BY ALEX WAKEFORD
This week, GamesIndustry.biz announced that they will be hosting a panel at EGX 2019, alongside developers from Mediatonic (currently working on Fall Guys, a battle royale where you don’t kill anyone), about the rise of non-violent video games.
Today, Universally Speaking looks at the value of non-violent games and features, and recommends some of our favourites.Over the weekend, I’ll be settling down to play Gears 5 – a game that I’ve been greatly anticipating from the moment the credits rolled on Gears 4, three years ago.
This is a series renowned for its downright comical amounts of blood and gore as you shoot, impale, and chainsaw your way through hordes of enemies in some of the most adrenaline-pumping action games have to offer.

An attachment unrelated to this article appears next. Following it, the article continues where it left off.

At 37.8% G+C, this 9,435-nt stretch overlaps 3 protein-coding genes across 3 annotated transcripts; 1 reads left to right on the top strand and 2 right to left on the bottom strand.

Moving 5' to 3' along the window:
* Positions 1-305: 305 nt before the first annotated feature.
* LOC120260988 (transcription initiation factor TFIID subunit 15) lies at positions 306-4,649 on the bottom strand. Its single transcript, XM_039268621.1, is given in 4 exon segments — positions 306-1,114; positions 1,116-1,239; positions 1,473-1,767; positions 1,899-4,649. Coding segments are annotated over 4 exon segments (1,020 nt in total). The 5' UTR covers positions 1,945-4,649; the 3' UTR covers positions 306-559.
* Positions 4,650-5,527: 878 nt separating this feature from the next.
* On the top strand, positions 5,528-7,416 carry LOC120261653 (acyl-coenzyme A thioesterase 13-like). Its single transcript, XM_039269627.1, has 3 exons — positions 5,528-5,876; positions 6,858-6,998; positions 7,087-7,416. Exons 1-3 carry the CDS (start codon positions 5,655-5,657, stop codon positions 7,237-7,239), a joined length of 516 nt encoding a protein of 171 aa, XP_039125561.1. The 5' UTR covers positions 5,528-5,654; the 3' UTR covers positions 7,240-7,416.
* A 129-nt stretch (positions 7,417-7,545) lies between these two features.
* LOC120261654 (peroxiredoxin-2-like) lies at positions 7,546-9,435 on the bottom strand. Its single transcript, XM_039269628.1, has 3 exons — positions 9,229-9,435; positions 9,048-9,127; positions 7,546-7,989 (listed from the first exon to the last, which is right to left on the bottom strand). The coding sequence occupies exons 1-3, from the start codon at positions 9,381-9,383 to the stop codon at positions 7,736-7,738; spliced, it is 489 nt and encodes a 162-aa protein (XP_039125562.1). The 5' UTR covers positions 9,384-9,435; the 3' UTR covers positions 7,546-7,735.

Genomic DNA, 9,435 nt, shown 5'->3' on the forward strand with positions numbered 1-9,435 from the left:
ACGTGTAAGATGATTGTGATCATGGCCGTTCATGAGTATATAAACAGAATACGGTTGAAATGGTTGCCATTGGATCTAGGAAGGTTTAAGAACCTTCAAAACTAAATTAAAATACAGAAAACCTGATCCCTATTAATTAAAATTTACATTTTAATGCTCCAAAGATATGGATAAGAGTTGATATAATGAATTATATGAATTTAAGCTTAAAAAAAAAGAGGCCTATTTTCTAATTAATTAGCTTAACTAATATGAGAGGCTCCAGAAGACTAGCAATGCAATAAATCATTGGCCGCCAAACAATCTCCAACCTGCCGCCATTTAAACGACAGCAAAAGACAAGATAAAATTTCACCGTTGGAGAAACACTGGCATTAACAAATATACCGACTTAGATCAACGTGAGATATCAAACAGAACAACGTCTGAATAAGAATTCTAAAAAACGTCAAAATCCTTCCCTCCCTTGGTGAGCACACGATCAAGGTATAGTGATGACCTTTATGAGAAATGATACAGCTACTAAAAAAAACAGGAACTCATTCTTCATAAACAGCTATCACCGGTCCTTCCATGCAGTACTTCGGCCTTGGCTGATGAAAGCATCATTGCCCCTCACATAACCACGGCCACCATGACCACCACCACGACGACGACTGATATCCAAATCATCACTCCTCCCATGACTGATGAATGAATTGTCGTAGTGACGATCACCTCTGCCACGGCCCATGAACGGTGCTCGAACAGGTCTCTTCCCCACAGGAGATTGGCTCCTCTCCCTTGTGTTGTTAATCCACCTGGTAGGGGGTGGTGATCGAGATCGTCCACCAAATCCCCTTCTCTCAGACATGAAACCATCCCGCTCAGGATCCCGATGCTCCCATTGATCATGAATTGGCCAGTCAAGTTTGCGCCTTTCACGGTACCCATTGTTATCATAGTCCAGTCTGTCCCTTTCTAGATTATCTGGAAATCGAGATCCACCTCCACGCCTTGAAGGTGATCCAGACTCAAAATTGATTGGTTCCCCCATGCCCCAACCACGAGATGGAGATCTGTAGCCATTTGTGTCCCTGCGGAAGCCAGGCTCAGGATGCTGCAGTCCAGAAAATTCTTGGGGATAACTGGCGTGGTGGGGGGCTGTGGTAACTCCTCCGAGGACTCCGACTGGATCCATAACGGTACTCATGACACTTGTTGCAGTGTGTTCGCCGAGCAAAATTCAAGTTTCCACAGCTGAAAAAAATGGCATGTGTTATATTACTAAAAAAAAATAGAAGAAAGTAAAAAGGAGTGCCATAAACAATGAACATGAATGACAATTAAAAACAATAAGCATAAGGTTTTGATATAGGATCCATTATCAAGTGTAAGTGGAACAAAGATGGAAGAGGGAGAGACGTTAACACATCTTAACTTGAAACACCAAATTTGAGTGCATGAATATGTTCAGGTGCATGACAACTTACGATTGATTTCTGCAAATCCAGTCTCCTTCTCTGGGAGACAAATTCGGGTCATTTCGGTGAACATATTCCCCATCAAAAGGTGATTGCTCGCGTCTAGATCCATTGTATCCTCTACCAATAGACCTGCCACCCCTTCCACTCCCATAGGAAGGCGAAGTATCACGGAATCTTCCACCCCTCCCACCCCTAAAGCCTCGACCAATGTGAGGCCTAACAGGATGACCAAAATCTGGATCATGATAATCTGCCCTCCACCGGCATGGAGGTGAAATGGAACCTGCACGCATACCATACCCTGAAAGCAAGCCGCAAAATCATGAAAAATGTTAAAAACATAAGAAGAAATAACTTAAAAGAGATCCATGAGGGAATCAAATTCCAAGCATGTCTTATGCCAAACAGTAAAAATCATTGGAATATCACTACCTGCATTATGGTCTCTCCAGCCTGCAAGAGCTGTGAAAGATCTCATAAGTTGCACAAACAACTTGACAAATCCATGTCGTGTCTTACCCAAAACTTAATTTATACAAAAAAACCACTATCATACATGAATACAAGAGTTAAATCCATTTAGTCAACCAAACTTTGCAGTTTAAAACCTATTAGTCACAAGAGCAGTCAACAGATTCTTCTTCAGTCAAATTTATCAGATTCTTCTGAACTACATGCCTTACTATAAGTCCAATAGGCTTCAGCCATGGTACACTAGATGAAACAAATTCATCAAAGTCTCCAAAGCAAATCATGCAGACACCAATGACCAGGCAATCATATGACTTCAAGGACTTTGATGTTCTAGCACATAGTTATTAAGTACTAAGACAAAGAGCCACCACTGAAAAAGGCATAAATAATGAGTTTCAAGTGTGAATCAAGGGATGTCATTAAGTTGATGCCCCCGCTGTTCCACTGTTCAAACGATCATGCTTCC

I’m sure it’ll be bloody amazing (pun intended)!
But there are times where I look at the gaming landscape this year’s release schedule of blockbuster titles that regularly dominate the industry’s news headlines, and a very clear pattern is evident.
They’re all games where your primary – and often only – way of interacting with the world is ‘point and shoot.’This is, of course, not to decry or ‘call out’ violent video games at all. I love ’em! Tearing limbs from demons as the Doom Slayer, popping a perfect headshot from across a map, watching destructive physics at work as you plough through a dozen enemies with explosive aplomb – it’s chaos as catharsis!
But it does feel like a conversation worth having that the gaming industry relies so heavily on them, with variation from that norm typically left to indie or more ‘out there’ titles.
Earlier this year, it was noted by GamesIndustry.biz that only 17% of the games shown at E3 2019 were non-violent.